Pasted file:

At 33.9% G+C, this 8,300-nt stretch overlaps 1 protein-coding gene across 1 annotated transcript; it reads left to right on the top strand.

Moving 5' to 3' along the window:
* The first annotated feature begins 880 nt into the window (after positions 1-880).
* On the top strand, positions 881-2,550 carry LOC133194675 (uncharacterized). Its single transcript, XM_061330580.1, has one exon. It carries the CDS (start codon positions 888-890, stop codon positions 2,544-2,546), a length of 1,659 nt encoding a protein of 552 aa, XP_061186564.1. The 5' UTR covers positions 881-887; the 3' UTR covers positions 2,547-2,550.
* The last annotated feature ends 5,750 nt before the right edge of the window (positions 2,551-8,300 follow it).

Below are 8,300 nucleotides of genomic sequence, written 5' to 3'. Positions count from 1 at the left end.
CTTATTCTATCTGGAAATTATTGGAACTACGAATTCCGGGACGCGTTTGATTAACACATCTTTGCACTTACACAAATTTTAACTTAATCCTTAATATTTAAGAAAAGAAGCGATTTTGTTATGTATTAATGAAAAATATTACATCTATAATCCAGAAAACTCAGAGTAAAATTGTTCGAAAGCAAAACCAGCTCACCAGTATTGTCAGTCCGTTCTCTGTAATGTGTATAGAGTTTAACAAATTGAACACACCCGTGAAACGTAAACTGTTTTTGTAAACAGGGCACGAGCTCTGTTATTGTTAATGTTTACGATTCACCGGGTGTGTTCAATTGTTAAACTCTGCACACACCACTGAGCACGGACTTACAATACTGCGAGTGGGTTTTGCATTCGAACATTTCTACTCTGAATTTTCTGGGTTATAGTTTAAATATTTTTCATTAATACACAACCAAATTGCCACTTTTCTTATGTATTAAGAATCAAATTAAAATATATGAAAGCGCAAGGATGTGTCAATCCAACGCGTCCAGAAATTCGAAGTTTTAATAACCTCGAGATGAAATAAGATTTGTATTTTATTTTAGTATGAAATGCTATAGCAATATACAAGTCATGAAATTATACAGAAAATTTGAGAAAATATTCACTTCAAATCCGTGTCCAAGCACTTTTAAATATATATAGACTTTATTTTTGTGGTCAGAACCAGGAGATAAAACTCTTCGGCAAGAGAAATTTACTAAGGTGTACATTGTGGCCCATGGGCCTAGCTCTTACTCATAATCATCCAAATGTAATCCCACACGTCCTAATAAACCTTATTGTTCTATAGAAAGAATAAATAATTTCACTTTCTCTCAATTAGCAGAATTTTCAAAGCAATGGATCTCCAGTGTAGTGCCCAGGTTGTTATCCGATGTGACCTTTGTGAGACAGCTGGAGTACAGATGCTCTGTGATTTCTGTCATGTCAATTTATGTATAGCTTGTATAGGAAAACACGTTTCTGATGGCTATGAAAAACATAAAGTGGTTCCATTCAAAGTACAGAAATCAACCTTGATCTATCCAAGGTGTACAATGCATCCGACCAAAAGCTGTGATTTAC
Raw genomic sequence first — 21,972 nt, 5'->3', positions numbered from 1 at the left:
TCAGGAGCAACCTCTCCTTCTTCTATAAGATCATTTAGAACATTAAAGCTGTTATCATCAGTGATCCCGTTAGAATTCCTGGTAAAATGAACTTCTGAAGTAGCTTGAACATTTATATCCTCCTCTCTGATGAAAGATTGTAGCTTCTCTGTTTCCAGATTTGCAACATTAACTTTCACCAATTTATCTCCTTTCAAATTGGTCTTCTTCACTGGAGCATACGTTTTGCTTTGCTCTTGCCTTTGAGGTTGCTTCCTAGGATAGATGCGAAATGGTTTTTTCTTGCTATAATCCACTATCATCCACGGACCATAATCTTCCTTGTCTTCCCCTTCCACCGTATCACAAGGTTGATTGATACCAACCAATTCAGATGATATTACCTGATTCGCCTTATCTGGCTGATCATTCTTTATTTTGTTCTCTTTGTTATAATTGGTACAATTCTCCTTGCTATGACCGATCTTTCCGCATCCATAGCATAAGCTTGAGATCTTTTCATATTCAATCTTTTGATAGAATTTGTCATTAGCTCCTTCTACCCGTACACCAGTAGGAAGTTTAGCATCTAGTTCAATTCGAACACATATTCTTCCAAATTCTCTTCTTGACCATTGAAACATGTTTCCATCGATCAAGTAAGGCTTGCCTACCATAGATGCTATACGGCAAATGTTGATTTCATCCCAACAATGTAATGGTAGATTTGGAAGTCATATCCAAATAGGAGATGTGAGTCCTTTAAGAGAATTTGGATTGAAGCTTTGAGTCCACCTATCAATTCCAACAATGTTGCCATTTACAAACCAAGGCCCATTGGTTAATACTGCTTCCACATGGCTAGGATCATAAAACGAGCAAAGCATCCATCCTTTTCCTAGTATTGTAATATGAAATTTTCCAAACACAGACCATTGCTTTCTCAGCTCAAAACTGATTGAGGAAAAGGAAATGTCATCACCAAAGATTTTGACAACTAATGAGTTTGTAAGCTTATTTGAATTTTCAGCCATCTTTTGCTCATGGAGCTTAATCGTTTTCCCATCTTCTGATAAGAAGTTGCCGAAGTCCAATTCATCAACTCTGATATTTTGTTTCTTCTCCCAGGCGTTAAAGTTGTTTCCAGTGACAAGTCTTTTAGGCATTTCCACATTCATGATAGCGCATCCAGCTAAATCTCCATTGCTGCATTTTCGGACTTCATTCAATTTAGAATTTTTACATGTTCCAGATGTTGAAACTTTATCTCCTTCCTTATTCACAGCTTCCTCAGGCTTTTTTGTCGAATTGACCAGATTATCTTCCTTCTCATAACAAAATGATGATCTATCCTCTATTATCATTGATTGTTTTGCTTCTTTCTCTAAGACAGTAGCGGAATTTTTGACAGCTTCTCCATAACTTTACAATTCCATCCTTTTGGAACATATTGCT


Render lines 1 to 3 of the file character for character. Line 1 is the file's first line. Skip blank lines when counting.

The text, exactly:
At 33.9% G+C, this 8,300-nt stretch overlaps 1 protein-coding gene across 1 annotated transcript; it reads left to right on the top strand.

Moving 5' to 3' along the window:
* The first annotated feature begins 880 nt into the window (after positions 1-880).